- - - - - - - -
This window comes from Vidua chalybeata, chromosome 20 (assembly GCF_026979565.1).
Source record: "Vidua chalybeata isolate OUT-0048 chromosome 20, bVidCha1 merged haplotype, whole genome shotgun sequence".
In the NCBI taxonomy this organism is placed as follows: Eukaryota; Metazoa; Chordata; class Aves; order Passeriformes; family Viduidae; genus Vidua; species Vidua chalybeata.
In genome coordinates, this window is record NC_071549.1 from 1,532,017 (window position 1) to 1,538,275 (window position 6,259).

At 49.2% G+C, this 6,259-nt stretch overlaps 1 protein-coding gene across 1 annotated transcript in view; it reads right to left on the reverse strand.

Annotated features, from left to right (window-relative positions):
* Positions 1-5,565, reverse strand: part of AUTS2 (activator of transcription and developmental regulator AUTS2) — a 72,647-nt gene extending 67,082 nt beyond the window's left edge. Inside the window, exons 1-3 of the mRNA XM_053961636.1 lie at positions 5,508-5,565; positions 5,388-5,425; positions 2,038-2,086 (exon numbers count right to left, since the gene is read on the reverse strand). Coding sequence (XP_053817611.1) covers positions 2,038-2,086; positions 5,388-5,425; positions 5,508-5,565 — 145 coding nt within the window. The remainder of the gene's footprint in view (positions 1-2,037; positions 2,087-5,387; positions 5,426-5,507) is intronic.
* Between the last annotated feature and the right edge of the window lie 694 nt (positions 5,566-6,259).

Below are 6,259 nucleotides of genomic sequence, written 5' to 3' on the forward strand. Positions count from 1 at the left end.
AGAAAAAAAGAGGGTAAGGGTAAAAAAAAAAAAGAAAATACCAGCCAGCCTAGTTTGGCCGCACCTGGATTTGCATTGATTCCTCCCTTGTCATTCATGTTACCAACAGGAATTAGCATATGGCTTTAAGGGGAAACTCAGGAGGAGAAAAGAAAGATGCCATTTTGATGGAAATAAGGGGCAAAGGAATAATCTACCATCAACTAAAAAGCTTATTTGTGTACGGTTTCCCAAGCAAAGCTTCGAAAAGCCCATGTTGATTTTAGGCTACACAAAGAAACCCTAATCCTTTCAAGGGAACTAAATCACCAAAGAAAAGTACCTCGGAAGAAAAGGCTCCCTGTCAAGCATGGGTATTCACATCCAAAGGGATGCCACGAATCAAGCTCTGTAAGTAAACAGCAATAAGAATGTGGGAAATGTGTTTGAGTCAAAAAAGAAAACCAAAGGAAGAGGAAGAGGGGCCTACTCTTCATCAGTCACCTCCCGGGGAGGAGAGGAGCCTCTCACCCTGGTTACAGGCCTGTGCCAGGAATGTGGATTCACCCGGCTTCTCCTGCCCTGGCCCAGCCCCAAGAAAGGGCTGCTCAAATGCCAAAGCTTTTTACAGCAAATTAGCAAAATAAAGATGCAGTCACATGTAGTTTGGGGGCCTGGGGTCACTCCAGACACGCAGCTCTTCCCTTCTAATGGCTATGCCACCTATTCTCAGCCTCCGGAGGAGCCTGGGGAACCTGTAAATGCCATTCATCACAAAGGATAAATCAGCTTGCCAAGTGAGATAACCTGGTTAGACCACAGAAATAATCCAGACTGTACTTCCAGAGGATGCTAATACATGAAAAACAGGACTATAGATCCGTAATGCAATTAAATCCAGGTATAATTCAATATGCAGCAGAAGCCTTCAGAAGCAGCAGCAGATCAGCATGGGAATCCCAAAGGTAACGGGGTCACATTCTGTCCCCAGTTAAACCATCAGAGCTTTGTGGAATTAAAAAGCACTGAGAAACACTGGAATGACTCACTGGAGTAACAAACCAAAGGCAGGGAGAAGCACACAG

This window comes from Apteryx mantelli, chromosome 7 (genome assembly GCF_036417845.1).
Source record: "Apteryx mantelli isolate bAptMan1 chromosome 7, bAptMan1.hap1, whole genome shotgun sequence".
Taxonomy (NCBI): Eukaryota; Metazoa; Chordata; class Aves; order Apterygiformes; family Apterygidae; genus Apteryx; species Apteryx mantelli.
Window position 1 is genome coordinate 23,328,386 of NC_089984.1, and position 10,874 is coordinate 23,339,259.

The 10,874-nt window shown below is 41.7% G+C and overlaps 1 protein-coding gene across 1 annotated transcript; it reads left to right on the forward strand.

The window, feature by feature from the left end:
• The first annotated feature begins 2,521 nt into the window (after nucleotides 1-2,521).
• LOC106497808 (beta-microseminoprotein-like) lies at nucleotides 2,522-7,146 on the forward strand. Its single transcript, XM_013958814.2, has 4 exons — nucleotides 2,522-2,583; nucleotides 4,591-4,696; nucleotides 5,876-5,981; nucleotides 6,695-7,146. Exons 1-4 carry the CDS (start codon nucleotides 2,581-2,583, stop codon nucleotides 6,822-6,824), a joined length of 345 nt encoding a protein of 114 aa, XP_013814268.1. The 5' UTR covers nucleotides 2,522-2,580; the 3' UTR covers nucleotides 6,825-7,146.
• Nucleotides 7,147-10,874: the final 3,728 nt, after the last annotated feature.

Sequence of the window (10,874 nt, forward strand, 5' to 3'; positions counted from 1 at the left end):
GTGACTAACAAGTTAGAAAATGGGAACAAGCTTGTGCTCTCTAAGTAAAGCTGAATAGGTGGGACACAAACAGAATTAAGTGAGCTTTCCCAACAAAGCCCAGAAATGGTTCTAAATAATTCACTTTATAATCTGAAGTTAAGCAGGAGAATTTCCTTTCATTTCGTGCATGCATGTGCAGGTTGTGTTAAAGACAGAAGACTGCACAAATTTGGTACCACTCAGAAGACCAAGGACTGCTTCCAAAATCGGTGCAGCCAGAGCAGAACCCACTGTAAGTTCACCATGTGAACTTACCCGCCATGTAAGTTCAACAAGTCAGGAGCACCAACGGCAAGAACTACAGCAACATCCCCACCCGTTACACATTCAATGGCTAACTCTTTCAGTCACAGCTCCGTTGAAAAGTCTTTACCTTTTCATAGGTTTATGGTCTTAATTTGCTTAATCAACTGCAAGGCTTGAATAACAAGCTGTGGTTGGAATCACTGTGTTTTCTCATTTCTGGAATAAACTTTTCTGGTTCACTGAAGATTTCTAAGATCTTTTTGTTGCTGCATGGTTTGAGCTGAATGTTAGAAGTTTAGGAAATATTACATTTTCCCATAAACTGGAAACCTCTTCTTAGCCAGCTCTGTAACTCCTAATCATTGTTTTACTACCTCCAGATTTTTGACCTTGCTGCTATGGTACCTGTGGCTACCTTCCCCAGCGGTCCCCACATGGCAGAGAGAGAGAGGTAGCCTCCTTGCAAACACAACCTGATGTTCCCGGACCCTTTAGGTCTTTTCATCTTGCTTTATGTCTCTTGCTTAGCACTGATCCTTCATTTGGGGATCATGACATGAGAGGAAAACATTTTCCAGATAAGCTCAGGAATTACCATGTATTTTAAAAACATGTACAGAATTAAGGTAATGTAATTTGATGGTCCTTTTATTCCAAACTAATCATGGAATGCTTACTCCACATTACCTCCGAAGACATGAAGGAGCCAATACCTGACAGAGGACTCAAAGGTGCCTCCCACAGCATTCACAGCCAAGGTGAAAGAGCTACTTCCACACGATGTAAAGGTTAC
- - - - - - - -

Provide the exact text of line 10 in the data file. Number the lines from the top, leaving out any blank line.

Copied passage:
AGAAAAAAAGAGGGTAAGGGTAAAAAAAAAAAAGAAAATACCAGCCAGCCTAGTTTGGCCGCACCTGGATTTGCATTGATTCCTCCCTTGTCATTCATGTTACCAACAGGAATTAGCATATGGCTTTAAGGGGAAACTCAGGAGGAGAAAAGAAAGATGCCATTTTGATGGAAATAAGGGGCAAAGGAATAATCTACCATCAACTAAAAAGCTTATTTGTGTACGGTTTCCCAAGCAAAGCTTCGAAAAGCCCATGTTGATTTTAGGCTACACAAAGAAACCCTAATCCTTTCAAGGGAACTAAATCACCAAAGAAAAGTACCTCGGAAGAAAAGGCTCCCTGTCAAGCATGGGTATTCACATCCAAAGGGATGCCACGAATCAAGCTCTGTAAGTAAACAGCAATAAGAATGTGGGAAATGTGTTTGAGTCAAAAAAGAAAACCAAAGGAAGAGGAAGAGGGGCCTACTCTTCATCAGTCACCTCCCGGGGAGGAGAGGAGCCTCTCACCCTGGTTACAGGCCTGTGCCAGGAATGTGGATTCACCCGGCTTCTCCTGCCCTGGCCCAGCCCCAAGAAAGGGCTGCTCAAATGCCAAAGCTTTTTACAGCAAATTAGCAAAATAAAGATGCAGTCACATGTAGTTTGGGGGCCTGGGGTCACTCCAGACACGCAGCTCTTCCCTTCTAATGGCTATGCCACCTATTCTCAGCCTCCGGAGGAGCCTGGGGAACCTGTAAATGCCATTCATCACAAAGGATAAATCAGCTTGCCAAGTGAGATAACCTGGTTAGACCACAGAAATAATCCAGACTGTACTTCCAGAGGATGCTAATACATGAAAAACAGGACTATAGATCCGTAATGCAATTAAATCCAGGTATAATTCAATATGCAGCAGAAGCCTTCAGAAGCAGCAGCAGATCAGCATGGGAATCCCAAAGGTAACGGGGTCACATTCTGTCCCCAGTTAAACCATCAGAGCTTTGTGGAATTAAAAAGCACTGAGAAACACTGGAATGACTCACTGGAGTAACAAACCAAAGGCAGGGAGAAGCACACAG